Web Content Viewer

Actions

Web Content Viewer

Actions

Your Clients’ Misconception Market Volatility in Retirement

Your Clients’ Misconception Market Volatility in Retirement

Clients know that, when investing during working years, a down market is an opportunity to buy low and reap the rewards when the market turns. That changes the day they stop contributing and begin withdrawing income in retirement. A downturn at the start can cut years off how long their assets will last, cause a shortfall, and could affect their legacy goals. Using cash value life insurance as an income cushion can help provide greater confidence for your clients.

Web Content Viewer

Actions

Positive Returns May Create False Confidence

Historically, after a 3-year average annual return of 20%, there’s been a 50% chance of a negative return the next year. This is derived from Prudential analysis based on historical annual returns from the S&P 500 from 1926 to 2010. However, past may not be indicative of future results.

Clients often choose to retire when the market is up. They don’t realize that, historically, high average annual returns over multiple years have a good chance of being followed by a negative year. Clients need a realistic expectation of what to do to prepare.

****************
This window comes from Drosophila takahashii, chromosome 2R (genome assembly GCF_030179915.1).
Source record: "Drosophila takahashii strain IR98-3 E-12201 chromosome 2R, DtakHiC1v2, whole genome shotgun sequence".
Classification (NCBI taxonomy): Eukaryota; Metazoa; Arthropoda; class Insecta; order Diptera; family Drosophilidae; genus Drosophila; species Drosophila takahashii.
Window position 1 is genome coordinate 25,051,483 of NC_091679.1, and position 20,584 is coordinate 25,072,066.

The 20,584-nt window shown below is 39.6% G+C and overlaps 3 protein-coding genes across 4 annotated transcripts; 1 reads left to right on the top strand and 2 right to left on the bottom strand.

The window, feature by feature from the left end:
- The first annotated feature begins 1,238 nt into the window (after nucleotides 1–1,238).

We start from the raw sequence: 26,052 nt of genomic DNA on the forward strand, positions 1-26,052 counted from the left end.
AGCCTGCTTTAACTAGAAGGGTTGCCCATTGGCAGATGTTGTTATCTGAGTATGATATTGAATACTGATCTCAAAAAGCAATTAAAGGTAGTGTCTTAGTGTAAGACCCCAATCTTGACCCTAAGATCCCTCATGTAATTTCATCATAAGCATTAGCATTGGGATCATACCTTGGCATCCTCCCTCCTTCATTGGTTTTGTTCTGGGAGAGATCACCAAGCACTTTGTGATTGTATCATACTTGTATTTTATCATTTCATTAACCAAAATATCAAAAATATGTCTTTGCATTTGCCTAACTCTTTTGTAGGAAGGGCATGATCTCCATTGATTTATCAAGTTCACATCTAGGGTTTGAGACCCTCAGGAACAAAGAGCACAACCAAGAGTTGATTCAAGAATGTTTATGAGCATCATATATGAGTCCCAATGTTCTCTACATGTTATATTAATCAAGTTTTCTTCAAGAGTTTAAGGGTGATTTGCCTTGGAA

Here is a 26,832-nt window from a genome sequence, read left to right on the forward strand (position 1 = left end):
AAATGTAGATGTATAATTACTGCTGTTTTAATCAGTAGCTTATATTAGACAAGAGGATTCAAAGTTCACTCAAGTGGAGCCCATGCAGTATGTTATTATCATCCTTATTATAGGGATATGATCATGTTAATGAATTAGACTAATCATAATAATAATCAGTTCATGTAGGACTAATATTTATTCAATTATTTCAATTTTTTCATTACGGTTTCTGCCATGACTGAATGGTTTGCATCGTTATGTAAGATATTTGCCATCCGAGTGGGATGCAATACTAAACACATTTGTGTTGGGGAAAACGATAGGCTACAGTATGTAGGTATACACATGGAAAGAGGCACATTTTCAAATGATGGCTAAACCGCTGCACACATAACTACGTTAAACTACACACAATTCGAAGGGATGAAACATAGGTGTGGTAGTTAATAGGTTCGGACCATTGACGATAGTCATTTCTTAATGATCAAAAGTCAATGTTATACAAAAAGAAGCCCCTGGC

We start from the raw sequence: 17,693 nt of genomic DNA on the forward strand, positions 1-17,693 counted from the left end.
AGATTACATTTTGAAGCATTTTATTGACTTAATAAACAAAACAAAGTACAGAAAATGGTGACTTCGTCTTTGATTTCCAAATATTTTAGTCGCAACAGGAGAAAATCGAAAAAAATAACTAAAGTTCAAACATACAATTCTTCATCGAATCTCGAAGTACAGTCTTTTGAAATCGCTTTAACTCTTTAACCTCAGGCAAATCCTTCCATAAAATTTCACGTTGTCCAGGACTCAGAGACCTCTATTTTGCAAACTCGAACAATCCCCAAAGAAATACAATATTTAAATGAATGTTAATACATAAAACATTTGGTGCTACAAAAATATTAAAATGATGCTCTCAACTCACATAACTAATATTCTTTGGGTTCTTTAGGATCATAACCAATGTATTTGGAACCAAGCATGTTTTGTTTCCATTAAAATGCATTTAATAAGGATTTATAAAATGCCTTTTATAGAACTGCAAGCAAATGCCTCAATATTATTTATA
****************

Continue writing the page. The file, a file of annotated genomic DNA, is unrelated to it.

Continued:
Use this Case Study when talking with clients. As always, our specialists can answer questions and help turn this concept into a conversation — 1-844-606-7868.

Web Content Viewer

Actions

When Saving, the Order of Returns Doesn’t Matter

As long you don’t withdraw, the sequence of up and down years for the market doesn’t matter over a 25-year period. Even when the order of the returns is reversed, you end up with the same growth rate and dollar values.

Web Content Viewer

Actions

This chart shows a hypothetical account starting with $10,000, and assumes no more contributions, withdrawals, or taxes. It shows 25 years of hypothetical market returns in order on one line and then a second line with that order reversed. One line shows the order of returns starting with two positive years. Over the remaining 23 years, there are some negative return years interspersed with positive return years. The second line shows the reverse order of line one, so year 25’s percentage of return is shown as year 1, year 24’s is shown as year 2, and so on. Notice that the first two years have negative returns. What is plain to see is that it doesn’t matter what order the returns come in, you still end up with the same average annual return over the 25-year period, and if account values were shown here, you would see that the account value is equal also. Please note that these charts do not reflect the impact of income taxes on the returns.

Comparison of Pre-Retiree A - Annual Returns vs Pre-Retiree B - Annual Returns
 Year 1 2 3 4 5 6 7 8 9 10 11 12 13 14 15 16 17 18 19 20 21 22 23 24 25 Avg. Ann. Return
 PRE-RETIREE A - Annual Return 10% 9% -6% 12% 25% 7% -3% 9% 10% -7% 6% 23% 12% 7% -5% 9% 12% 17% 9% 12% 5% -2% 5% -12% -7% 5.89%
 PRE-RETIREE B - Annual Return -7% -12% 5% -2% 5% 12% 9% 17% 12% 9% -5% 7% 12% 23% 6% -7% 10% 9% -3% 7% 25% 12% -6% 9% 10%

5.89%

Web Content Viewer

Actions

When Withdrawing, Life Insurance Can Be a Cushion